Above are photos of the two Navajo-Churro fleeces that I accidentally acquired at the beginning of last month. (I say “accidentally,” because 1: I was not expecting to get them, and 2: I still have the Columbia fleece from last year, so I really shouldn’t have agreed to them.)
There is a funny story behind this acquisition: We used to live in Boise, Idaho, and my older sister and I did Irish step dancing. There were two little girls and their mother who did it with us, and when we moved away, we sort of lost touch with them. We still see them every year at a convention we go to, but we don’t really spend a lot of time with them for some reason. This past June at the convention, we saw them like we do every year. The theme of the convention this time was The Princess Bride, and over the college campus it’s held at, they had props and little fun Princess-Bride themed things.
My mother and I were walking from one building to the next, and we saw a ROUS (Rodent Of Unusual Size for those of you who haven’t seen Princess Bride) (if you haven’t seen that, shame on you, go do that right now) prop, which was made with a pink felt tail and a bit of brown-colored fleece.
“Hey, isn’t that wool?” my mom asked me, pointing at the prop.
It made me incredibly happy to know that I’d indoctrinated my mom enough for her to pick out a fleece like that. “Yeah, it looks like Navajo-Churro wool.”
We walked on. Later that day, the mother that we took dance with came up to me and said, “How did you know that it was Navajo-Churro?!?!”
At first I didn’t really understand what she was talking about. “You mean they’re really Navajo-Churro fleeces?!” I had made a guess, and I was surprised that it turned out to be right.
Her face lit up in what I could distinctly recognize as an I’m-going-to-geek-out-about-wool-now expression, and I’m pretty sure that my face mirrored hers. “Yes! They asked us to make a few props for the conference, and I thought, ‘Why not use these extra fleeces up?’ And I was talking to your mom about them, and she said that you said that they were Navajo-Churros, and I was like, ‘I didn’t tell anyone what kind they were, how did he know?’ and she said, ‘Oh, he just knows things like that about wool.’ I have two lamb fleeces in the car, do you want them?!?!”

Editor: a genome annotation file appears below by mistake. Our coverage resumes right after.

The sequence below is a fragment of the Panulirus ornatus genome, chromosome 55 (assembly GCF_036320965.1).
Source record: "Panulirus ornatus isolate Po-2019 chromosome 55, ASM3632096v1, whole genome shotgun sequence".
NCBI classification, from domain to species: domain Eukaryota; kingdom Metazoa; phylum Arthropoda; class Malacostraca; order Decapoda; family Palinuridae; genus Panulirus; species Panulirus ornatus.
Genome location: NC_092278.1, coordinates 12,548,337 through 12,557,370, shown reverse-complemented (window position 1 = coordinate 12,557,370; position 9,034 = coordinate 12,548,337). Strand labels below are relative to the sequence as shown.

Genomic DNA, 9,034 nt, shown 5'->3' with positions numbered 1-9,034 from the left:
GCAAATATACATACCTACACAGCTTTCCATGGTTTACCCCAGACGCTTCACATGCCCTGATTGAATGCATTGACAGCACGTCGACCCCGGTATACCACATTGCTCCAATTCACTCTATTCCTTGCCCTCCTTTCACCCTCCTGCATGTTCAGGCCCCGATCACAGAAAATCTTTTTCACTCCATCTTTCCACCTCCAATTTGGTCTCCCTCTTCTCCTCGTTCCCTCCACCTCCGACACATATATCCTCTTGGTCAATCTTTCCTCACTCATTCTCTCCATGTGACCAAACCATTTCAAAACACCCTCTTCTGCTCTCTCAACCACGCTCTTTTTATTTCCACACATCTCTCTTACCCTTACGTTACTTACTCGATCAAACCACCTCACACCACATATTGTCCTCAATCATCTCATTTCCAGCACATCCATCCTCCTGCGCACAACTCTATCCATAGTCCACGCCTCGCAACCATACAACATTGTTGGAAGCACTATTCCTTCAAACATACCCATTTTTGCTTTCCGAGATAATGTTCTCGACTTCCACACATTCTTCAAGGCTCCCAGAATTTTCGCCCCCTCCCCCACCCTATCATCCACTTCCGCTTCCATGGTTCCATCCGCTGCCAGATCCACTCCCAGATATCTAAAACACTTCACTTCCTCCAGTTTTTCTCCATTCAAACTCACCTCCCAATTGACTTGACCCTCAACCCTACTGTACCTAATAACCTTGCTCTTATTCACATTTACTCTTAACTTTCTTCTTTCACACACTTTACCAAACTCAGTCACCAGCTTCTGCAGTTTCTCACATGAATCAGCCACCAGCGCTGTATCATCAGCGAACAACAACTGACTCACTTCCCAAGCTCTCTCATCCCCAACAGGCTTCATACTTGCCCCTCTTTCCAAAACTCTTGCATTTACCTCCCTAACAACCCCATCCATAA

It turns out that they have a good-sized flock of Churros that they got from a lady that I took a natural dyeing class from last autumn who lives down the road from them. It is funny how things work out.
Of course I said yes to the fleeces, so now I have two natural-colored lamb fleeces: a black one from Bear, and a reddish-brown one from Moose. Because they were from lambs, they are both rather soft.
I’ve only spun up a tiny little skein so far, but I’m having a marvelous time planning up the spinning. I’m going to blend some of it with my Columbia to make the Churro have a little more body, and to make a grey color. It may sound strange, but I have been so excited about it that whenever I think of blending it for color, my heart starts racing and I get this dorky grin on my face. I know, I know, I’m really strange, and I should probably delete that sentence, but 1: I’m too lazy to, and 2: if I don’t, then I’ll know who’s a genuine friend, and who just puts up with me.
I was planning on putting the word little on the title of this post, but I had to delete that because this post is decidedly not little at all. Sometimes it happens like that.